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Should I Dry Seeds Before Planting

Should I Dry Seeds Before Planting

Should I Dry Seeds Before Planting

If you’re expecting to plant in the ground this season, you need to remember a few basics first. Fertilizing, watering, and weed control are serious problems for those who need to be mindful when dealing with seeds in the garden. If your seeds have any dry time, it would be smart to dry them before you start planting.In my opinion, starting plants from seed is the most rewarding thing to do as a gardener. Not only is it economical, but planting from seed, especially seed that you saved from your own plants, can provide healthy organic plants for the garden. However, it is important to remember that when saving seeds you save them from mature/ripe plants/fruits.

Seeds

The first seed-drying method requires no special tools or equipment. Once the seed pods or fruits have been harvested from the plant, crack them open and collect the seeds. If the seeds came from a “wet” fruit or vegetable, such as a cucumber, tomato, pepper or squash, wash off the “slime” according to these instructions. If the seeds came from a “dry” seed pod or capsule, like a zinnia, marigold, parsley or cosmos plant, you can skip this step. When it comes to learning how to dry seeds, gardeners can’t forget how useful a simple brown paper lunch bag can be. This technique is best used for dry seed pods and capsules, but it should not be used for saving seeds of wet fruits, such as tomatoes, squash, peppers, melons and the like. I find it especially useful for flower seeds and for dry vegetable and herb seeds borne on stalks, like those from lettuce, carrot, spinach and dill plants.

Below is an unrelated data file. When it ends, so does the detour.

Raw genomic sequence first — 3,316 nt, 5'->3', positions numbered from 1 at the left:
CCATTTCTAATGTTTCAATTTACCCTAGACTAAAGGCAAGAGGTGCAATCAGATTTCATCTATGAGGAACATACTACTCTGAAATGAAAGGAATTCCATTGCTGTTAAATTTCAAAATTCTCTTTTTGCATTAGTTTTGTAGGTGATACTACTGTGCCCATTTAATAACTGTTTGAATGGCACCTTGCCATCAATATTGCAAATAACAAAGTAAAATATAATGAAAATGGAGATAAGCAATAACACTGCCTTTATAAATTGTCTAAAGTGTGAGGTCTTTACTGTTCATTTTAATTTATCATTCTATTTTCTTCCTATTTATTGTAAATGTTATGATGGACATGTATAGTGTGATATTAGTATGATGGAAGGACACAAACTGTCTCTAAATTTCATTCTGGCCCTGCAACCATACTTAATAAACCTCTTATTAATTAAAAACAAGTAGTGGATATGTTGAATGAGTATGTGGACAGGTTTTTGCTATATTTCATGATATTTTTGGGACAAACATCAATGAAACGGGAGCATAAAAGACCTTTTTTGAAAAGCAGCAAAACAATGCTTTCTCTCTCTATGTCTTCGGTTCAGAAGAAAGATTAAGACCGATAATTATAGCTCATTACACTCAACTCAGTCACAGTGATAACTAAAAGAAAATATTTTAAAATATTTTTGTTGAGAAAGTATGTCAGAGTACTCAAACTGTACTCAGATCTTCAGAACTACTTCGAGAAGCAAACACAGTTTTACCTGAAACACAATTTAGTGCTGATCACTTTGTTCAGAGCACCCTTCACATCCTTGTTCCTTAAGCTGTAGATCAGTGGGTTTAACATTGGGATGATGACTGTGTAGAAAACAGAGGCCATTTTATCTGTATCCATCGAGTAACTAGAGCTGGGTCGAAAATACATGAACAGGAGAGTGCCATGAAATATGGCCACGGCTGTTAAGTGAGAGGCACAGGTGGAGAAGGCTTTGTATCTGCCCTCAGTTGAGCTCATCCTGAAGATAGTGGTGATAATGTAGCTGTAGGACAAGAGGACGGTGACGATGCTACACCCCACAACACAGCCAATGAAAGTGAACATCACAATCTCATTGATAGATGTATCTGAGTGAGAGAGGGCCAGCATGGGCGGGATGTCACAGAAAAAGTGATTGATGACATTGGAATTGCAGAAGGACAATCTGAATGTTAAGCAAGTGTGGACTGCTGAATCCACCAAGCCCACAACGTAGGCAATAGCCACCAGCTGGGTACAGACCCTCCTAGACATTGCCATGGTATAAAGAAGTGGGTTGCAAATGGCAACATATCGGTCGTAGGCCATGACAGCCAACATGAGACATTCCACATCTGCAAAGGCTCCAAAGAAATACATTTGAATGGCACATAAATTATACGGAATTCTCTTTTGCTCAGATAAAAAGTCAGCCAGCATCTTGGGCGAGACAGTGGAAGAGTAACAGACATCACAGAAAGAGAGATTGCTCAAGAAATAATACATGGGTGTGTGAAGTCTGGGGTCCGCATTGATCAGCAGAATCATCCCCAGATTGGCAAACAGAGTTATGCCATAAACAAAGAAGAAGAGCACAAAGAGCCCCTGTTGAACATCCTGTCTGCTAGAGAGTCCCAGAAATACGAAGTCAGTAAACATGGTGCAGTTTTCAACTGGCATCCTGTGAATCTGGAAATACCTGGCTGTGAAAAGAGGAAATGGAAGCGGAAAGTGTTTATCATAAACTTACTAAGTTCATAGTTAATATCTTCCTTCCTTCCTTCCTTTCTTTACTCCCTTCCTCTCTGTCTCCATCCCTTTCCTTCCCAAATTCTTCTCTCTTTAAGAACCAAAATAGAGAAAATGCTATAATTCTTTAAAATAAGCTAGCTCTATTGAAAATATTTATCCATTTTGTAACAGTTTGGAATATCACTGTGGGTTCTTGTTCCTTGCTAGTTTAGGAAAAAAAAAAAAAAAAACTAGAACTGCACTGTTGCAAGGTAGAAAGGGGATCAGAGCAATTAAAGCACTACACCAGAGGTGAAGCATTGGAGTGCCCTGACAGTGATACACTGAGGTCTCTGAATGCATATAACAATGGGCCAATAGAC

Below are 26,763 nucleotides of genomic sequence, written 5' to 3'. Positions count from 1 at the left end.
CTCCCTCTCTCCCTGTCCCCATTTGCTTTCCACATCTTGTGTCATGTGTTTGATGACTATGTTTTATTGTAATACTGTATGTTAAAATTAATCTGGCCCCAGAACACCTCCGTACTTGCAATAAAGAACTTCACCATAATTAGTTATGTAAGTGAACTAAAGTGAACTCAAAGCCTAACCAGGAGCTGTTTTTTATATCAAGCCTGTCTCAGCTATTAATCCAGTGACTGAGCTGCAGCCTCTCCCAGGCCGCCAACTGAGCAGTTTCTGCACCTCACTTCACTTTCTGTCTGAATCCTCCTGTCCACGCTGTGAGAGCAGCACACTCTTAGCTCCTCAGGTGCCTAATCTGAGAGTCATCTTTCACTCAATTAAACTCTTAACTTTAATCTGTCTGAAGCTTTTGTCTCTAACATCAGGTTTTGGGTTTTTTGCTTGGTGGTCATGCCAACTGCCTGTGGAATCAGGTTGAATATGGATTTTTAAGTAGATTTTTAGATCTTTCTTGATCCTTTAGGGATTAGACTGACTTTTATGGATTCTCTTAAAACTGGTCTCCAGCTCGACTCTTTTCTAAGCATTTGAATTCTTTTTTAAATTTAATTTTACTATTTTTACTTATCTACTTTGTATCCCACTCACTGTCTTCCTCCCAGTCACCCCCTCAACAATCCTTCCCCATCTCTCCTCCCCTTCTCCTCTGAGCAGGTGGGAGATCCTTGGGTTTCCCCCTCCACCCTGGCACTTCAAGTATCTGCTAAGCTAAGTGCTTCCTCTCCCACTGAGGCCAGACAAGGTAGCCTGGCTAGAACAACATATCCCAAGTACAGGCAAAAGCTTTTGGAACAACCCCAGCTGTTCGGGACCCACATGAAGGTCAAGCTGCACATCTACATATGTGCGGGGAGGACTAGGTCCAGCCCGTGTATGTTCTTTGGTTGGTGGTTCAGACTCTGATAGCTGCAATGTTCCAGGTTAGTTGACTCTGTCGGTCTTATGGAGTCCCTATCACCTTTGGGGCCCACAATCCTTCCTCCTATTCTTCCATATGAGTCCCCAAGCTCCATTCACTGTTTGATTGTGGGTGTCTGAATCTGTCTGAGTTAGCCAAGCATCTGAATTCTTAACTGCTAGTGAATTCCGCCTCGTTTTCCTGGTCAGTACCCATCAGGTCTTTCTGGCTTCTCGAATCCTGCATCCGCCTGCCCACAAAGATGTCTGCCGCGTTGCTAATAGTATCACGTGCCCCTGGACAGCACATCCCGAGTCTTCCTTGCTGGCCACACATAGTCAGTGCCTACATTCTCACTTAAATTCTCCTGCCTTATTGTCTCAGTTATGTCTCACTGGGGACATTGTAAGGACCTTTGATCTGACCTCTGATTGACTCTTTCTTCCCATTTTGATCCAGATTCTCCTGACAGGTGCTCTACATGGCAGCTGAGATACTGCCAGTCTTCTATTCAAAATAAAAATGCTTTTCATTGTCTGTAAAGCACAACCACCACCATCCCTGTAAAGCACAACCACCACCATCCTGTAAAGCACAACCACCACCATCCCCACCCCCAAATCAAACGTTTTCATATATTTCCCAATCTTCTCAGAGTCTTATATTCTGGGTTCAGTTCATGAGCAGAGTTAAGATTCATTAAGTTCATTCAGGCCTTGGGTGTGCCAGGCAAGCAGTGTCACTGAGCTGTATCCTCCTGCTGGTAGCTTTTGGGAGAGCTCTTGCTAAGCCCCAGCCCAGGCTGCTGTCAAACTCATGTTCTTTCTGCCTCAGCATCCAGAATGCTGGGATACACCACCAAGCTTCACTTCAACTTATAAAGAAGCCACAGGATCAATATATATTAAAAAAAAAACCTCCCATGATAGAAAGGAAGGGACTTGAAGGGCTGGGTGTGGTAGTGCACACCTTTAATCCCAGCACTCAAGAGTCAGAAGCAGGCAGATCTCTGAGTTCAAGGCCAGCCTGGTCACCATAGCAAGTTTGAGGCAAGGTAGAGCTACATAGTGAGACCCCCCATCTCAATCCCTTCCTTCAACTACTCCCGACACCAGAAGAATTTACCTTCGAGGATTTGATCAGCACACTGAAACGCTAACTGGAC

To dry seeds using silica gel, prepare the seeds accordingly to separate them from their fruits or pods. Once the seeds are separated, weigh them. Place the same amount by weight of silica gel into the bottom of a glass screw-top jar. Place a small piece of screening on top of the silica gel and then place the seeds on top of the screening. Spread them out as much as possible so they sit in a thin layer. Put the lid of the jar and keep it sealed for 7 to 10 days. Large seeds, like squash and pumpkins, might need a few more days. After soaking the seeds and transplanting them, be sure to keep the soil moist continuously for the first few weeks of growth. While your seeds are in this tender and young state, they can’t dry out without the risk of dying. While young, their roots only extend a few inches deep into the soil and they need moisture near the soil level. After they become established, you can begin to water less frequently and prepare to enjoy the fruits of your garden! (Source: www.epicgardening.com)

 

 

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